I think it has held up for the reasons outlined in my previous post. The market the past couple weeks has been anticipating a deflationary environment. GHDX is precisely the type of stock that can do well in a deflationary environment. Stocks that wring costs out of the system (especially by reducing costs to over leveraged governments of developed countries with aging demographics) will do well.
Today's job data was good and may throw some cold water on the idea of deflation in the US. Don't think there is much doubt that Japan and Europe are headed down a deflationary slope.
Another stock I like based on this investment theme is NVS. However it has already run up. I sold 25% of my holdings since I had big gains but would reload if it drops into the 80's. NVS is the #1 biogeneric drug producer in the world. $64B in biologic drugs come off patent the next couple years (including Humira the best selling drug of all time.
Always appreciate intelligent comments in what is otherwise a complete wasteland.
GHDX is trading well thru the small cap carnage going on now. II believe this is a function of four factors:
1) GHDX did not experience much of any share price run up the past several years.
2) If we are headed into a deflationary environment (which much of the market seems to be betting on) then companies that wring costs out of high gov expenditure areas such as health care are in a sweet spot.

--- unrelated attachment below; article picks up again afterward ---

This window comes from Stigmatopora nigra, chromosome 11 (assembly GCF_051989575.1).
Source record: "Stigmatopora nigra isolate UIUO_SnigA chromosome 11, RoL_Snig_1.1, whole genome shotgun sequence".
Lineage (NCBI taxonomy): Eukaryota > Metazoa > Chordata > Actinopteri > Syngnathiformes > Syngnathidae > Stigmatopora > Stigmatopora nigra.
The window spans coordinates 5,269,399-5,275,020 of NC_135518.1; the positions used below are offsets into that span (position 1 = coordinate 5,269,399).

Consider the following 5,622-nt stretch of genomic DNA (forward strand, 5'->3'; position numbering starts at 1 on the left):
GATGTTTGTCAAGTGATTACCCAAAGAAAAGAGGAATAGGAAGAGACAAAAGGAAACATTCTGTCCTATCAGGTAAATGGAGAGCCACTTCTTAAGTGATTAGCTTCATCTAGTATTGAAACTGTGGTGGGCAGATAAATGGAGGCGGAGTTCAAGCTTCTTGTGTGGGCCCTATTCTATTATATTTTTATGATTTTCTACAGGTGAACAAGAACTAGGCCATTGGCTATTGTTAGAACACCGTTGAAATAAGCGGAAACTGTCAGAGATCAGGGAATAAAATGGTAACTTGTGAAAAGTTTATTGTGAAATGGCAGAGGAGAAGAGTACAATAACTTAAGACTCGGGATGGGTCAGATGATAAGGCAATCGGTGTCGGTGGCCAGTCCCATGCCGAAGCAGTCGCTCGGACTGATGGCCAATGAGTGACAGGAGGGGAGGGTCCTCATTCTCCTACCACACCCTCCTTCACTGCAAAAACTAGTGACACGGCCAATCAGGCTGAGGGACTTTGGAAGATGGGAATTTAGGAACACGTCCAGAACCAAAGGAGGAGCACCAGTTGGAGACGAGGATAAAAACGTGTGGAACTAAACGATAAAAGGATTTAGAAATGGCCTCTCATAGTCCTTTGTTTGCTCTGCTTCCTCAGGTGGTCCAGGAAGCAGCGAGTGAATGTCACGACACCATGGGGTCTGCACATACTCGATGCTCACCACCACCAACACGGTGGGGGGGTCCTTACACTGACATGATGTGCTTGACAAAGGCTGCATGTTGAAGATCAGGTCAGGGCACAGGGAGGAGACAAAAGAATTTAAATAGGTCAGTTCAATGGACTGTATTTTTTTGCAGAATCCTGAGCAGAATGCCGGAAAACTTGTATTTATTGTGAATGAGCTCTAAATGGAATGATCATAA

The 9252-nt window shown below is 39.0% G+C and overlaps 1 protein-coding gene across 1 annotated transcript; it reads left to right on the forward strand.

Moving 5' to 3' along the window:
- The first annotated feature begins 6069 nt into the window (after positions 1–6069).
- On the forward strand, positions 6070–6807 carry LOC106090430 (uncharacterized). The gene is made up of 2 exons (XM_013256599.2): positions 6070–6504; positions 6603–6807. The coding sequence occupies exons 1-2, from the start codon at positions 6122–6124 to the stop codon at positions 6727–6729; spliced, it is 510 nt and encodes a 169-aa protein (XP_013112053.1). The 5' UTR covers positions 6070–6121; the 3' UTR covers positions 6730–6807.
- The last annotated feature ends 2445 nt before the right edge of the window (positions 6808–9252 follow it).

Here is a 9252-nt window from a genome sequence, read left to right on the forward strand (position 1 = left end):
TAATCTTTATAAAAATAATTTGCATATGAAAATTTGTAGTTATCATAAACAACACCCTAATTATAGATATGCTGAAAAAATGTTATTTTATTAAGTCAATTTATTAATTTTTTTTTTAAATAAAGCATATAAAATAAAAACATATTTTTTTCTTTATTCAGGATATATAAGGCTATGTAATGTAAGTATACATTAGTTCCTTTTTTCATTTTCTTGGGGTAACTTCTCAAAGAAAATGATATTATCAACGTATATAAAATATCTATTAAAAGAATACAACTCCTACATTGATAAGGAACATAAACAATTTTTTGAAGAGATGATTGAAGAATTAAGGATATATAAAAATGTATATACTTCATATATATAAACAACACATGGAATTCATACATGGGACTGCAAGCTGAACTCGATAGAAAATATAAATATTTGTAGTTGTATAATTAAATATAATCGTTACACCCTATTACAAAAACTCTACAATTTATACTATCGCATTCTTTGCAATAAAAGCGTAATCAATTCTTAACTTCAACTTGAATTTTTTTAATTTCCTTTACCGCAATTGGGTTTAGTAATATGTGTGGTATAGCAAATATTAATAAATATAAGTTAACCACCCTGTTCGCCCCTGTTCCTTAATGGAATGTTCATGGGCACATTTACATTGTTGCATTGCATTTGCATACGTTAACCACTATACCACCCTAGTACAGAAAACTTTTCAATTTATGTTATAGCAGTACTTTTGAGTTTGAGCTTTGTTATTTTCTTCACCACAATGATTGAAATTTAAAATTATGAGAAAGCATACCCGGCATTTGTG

3) The PR machine is cranking up in advance of an anticipated reimbursement code for the prostate test. This code will mark a turning point.
4) The float is small and most shares are held by insiders. trading out of GHDX has risks, since GHDX may be hard to re-enter on any good news.
GHDX appears interestingly positioned at the crossroads of a graying demographic that will need more cancer related services especially with regards to making informed decisions. On the other side are the reluctant payers who will be required to get as much bang for the buck (or Euro) as possible. The fact of the matter is the debt laden developed countries will have no choice but to try to be more efficient in health care spending. Europe seems to be crossing this bridge before the US as indicated by NICE putting the clamps on spending in the UK.
My biggest question is whether OncoDX prostate test is better then other tests (similar to the Onco DX Breast Cancer tests)? The GHDX partners (Cleveland Clinic, UC San Fran, CPDR) are appear strong and GHDX emphasizes the advantages such as not as susceptible to heterogeneity issues, . The PR department seems to be cranking up the presses lately. Hopefully this is the precursor to reimbursement approvals.